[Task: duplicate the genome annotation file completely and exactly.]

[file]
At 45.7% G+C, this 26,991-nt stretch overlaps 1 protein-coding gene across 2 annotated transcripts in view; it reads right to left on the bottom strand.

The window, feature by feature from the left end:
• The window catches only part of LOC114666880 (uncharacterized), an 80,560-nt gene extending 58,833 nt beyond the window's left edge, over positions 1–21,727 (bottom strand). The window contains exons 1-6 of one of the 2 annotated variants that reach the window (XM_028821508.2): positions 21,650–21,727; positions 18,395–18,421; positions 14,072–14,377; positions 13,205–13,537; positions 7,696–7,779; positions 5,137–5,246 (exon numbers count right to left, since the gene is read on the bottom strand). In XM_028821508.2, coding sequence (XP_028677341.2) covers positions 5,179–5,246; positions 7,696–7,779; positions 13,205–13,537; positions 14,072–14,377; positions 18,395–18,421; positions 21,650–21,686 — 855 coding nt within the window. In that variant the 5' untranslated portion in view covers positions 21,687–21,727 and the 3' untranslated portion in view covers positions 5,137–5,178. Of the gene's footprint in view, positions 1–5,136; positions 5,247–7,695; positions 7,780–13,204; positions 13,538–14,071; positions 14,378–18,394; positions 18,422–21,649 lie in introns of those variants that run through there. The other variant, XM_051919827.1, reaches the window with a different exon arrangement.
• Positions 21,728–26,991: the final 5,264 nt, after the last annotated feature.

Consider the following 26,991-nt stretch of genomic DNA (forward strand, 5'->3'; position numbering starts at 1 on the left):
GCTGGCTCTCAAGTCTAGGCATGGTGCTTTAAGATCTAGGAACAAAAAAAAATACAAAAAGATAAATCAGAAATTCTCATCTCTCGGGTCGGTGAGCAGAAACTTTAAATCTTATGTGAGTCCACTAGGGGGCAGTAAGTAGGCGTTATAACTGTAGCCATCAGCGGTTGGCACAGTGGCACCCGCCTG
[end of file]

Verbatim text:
At 45.7% G+C, this 26,991-nt stretch overlaps 1 protein-coding gene across 2 annotated transcripts in view; it reads right to left on the bottom strand.

The window, feature by feature from the left end:
• The window catches only part of LOC114666880 (uncharacterized), an 80,560-nt gene extending 58,833 nt beyond the window's left edge, over positions 1–21,727 (bottom strand). The window contains exons 1-6 of one of the 2 annotated variants that reach the window (XM_028821508.2): positions 21,650–21,727; positions 18,395–18,421; positions 14,072–14,377; positions 13,205–13,537; positions 7,696–7,779; positions 5,137–5,246 (exon numbers count right to left, since the gene is read on the bottom strand). In XM_028821508.2, coding sequence (XP_028677341.2) covers positions 5,179–5,246; positions 7,696–7,779; positions 13,205–13,537; positions 14,072–14,377; positions 18,395–18,421; positions 21,650–21,686 — 855 coding nt within the window. In that variant the 5' untranslated portion in view covers positions 21,687–21,727 and the 3' untranslated portion in view covers positions 5,137–5,178. Of the gene's footprint in view, positions 1–5,136; positions 5,247–7,695; positions 7,780–13,204; positions 13,538–14,071; positions 14,378–18,394; positions 18,422–21,649 lie in introns of those variants that run through there. The other variant, XM_051919827.1, reaches the window with a different exon arrangement.
• Positions 21,728–26,991: the final 5,264 nt, after the last annotated feature.

Consider the following 26,991-nt stretch of genomic DNA (forward strand, 5'->3'; position numbering starts at 1 on the left):
GCTGGCTCTCAAGTCTAGGCATGGTGCTTTAAGATCTAGGAACAAAAAAAAATACAAAAAGATAAATCAGAAATTCTCATCTCTCGGGTCGGTGAGCAGAAACTTTAAATCTTATGTGAGTCCACTAGGGGGCAGTAAGTAGGCGTTATAACTGTAGCCATCAGCGGTTGGCACAGTGGCACCCGCCTG